Bell was committed to the advancement of science and technology. As such he took over the presidency of a small, almost unheard-of, scientific society in 1898: the National Geographic Society. Bell and his son-in-law, Gilbert Grosvenor, took the society's dry journal and added beautiful photographs and interesting writing -- turning National Geographic into one of the world's best-known magazines. He also is one of the founders of Science magazine.
Bell died on August 2, 1922. On the day of his burial, all telephone service in the US was stopped for one minute in his honor, according to Nationalitpa.
First Telephone Ever in History
In 1871, Bell started working on the harmonic telegraph — a device that allowed multiple messages to be transmitted over a wire at the same time. While trying to perfect this technology, which was backed by a group of investors, Bell became preoccupied with finding a way to transmit human voice over wires.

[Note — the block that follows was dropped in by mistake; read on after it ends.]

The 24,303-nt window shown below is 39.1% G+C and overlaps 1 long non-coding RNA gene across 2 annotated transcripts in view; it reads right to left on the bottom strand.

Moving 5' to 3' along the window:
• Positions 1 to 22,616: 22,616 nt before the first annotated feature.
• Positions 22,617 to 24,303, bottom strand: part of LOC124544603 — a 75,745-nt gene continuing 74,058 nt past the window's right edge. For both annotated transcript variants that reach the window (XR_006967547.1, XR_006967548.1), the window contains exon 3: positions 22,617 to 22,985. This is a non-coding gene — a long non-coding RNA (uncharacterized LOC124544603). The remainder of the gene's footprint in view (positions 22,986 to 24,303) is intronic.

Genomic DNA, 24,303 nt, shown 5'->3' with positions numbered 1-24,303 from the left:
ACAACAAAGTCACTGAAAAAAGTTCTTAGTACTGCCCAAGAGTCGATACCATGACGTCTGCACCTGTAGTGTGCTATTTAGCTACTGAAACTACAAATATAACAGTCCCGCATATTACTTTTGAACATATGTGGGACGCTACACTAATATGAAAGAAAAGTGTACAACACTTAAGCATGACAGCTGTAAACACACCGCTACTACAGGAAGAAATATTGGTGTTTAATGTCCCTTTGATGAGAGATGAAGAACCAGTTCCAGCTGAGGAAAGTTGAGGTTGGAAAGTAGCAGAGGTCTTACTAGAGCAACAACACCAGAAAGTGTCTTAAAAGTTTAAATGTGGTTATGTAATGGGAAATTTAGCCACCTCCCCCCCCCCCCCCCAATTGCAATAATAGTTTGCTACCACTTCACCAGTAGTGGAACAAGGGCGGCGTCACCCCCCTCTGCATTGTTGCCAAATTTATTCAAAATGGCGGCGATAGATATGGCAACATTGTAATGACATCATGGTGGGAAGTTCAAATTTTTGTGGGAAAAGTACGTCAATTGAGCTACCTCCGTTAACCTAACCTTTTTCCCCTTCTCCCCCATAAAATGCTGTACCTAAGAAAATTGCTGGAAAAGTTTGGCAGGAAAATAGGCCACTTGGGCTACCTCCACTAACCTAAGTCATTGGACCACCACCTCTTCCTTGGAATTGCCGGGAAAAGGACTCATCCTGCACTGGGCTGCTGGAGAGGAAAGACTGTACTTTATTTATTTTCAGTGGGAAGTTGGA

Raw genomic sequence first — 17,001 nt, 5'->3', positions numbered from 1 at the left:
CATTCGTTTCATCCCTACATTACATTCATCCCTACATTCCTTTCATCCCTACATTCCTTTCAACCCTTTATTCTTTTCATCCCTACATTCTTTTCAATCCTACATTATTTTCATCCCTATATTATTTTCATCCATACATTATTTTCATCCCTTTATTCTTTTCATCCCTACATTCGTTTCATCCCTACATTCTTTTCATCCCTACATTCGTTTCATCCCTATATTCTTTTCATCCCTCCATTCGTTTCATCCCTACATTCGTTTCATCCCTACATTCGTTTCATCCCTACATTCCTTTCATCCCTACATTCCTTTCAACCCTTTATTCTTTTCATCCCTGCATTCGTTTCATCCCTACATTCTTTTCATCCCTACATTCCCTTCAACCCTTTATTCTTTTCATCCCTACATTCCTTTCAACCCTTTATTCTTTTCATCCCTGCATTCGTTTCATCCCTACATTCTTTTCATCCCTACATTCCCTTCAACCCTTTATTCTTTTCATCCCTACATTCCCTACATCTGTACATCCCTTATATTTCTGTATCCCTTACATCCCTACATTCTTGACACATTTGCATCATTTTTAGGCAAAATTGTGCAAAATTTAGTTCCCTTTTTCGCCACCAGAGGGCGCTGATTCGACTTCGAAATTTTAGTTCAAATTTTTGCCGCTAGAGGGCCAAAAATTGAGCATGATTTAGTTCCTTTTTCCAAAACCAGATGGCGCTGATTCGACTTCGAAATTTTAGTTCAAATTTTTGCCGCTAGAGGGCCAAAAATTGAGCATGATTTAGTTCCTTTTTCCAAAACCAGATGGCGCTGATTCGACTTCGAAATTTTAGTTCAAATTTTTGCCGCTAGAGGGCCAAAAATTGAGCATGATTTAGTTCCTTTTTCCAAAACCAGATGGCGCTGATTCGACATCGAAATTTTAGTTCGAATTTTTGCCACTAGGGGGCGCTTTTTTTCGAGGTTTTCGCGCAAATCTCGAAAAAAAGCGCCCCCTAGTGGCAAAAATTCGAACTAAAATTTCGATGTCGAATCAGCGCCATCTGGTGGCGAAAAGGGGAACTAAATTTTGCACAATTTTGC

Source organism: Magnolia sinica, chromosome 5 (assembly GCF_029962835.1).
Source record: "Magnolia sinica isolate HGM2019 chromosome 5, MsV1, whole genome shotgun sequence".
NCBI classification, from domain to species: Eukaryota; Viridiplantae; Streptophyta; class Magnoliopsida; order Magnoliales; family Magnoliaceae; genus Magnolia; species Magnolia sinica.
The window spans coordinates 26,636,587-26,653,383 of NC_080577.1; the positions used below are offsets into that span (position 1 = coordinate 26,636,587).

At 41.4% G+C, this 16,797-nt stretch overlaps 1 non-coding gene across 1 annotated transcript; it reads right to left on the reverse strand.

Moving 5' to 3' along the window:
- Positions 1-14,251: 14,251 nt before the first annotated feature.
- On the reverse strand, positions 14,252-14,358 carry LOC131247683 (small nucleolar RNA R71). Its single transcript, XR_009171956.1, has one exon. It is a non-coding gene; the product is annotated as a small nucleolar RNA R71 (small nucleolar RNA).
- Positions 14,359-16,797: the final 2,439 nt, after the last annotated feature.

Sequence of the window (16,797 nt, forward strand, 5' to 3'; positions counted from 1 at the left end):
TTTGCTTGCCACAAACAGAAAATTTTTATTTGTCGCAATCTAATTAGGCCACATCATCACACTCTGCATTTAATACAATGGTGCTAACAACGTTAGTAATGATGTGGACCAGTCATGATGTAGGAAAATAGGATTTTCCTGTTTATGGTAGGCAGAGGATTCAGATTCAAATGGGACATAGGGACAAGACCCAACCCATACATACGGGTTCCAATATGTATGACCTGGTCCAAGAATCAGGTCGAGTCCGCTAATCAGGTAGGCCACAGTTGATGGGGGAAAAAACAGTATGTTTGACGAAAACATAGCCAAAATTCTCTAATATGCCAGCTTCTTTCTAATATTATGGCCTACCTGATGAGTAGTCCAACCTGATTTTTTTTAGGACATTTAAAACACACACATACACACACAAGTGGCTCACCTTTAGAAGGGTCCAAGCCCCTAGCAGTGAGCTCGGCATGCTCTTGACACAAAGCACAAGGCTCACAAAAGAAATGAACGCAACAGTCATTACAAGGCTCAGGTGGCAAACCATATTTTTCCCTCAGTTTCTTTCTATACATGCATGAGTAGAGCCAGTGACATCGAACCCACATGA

By 1875, Bell, with the help of his partner Thomas Watson, had come up with a simple receiver that could turn electricity into sound.
Other scientists, including Antonio Meucci and Elisha Gray, were working on similar technologies, and there’s some debate over who should be credited with the invention of the telephone. It’s said that Bell raced to the patent office to be the first to secure the rights to the discovery.
On March 7, 1876, Bell was granted his telephone patent. A few days later, he made the first-ever telephone call to Watson, allegedly uttering the now-famous phrase, “Mr. Watson, come here. I want you.”, as reported by History.com.
First Commercial Telephone Exchange
On January 28, 1878, the Boardman Building in New Haven became the site of the world’s first commercial telephone exchange, the District Telephone Company of New Haven. The exchange was the brainchild of Civil War veteran and telegraph office manager George Coy in partnership with Herrick Frost and Walter Lewis.